- Remove the peel from the 3 oranges and chopped finely, or use a potato masher. Add to strawberry mixture.
- Juice the lemon, (should get 2 oz of juice) and add to pot. Bring to a boil.
- Add two cups of sugar and stir until sugar is dissolved.
- Bring to a boil over medium-high heat, stirring occasional.
- Dip a cool medal spoon in mixture to test to see if it is done. Once the marmalade starts to drip off in sheets then it is done.
- Ladle mixture into jars leaving about 1/4 inch head space in each jar. Process in a water bath for 10minutes with lid on. Start counting after the water comes to a boil.
- Remove from canner and let rest untouched for 24hrs. Then place in a cool place. Marmalade will be good for one year.
I love coming up with new ideas for food, if you haven’t noticed. Well the other day I was looking through one of my favorite magazines to get ideas and I saw this herb-salt rub that looked great, I just had to try it. The only thing was I missing was rosemary, I had used the rest for Thanksgiving that I just never replaced. So I changed it up a little bit and added oregano instead and added some cinnamon.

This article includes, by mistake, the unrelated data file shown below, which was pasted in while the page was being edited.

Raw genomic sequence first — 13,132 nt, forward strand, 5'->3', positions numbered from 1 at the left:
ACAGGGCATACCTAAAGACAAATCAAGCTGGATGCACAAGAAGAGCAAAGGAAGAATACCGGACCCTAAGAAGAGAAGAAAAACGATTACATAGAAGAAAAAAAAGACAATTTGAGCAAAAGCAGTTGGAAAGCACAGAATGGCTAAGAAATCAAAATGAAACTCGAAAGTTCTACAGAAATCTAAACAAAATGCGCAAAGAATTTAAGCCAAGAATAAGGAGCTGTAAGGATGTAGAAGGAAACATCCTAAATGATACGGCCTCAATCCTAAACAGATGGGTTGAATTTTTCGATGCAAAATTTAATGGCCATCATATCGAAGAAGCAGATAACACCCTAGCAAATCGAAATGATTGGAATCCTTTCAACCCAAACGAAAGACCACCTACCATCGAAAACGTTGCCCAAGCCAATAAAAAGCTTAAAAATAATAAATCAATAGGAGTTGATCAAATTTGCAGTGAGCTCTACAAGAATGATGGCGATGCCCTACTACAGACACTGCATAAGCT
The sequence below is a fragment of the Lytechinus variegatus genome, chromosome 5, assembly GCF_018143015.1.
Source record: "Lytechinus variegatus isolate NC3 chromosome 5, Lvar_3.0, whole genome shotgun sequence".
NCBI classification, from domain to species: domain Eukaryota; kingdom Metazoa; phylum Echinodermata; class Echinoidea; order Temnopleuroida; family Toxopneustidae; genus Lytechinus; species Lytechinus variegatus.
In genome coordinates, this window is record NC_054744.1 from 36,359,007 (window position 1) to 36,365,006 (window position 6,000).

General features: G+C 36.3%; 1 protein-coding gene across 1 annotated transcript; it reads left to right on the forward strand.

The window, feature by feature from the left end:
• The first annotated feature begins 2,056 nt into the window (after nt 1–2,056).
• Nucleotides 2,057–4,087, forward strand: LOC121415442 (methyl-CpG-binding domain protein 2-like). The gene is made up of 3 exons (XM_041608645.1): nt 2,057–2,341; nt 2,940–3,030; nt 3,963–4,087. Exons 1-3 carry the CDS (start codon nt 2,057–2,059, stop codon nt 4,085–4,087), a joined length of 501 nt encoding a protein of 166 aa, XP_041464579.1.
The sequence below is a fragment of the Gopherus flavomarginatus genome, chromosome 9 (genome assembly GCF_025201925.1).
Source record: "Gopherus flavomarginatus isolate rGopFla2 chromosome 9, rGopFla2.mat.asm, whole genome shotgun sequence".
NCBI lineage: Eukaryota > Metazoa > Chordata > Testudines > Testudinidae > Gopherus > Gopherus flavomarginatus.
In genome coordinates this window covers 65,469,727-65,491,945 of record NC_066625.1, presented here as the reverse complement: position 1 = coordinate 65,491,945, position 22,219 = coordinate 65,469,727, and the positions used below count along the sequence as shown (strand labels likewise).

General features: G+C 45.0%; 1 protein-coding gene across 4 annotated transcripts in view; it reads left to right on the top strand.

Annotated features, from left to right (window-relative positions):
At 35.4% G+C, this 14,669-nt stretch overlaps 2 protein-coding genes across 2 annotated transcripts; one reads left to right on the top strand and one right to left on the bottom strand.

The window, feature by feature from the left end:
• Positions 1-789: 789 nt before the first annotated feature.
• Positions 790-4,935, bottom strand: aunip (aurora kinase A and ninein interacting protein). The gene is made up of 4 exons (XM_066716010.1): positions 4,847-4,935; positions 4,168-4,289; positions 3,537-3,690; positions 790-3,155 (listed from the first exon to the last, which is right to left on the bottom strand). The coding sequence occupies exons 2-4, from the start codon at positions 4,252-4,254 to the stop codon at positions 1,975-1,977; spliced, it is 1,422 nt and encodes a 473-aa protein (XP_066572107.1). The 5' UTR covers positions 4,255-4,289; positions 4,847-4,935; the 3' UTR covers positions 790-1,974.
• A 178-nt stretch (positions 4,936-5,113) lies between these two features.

It just smelled so good. The lemon zest just brightens it up. I was trying to figure out what this would taste better on chicken with skin or without. I decided to go with having the chicken skin on. We had just bought chicken thighs the day before I thought this would be perfect on them. Added a little butter to help give the skin a little extra crunch.
Citrus Herb-Salt Rub
- 3/4 coarse salt
- 2 Tbs finely grated lemon zest
- 4 Tbs dried Parsley
- 3 Tbs dried Thyme
- 3 Tbs dried Oregano
- 1/2 ts sugar
- 1/2 ts paprika
- 1/2 ts red flakes
- 1/2 ts cinnamon
Mix everything together until well blended. Store in an air tight container up to 3 months.
For the Chicken:
Place thighs on baking dish and lightly sprinkle mixture over chicken. Bake in a 375 degree oven for 45min-60min or until done.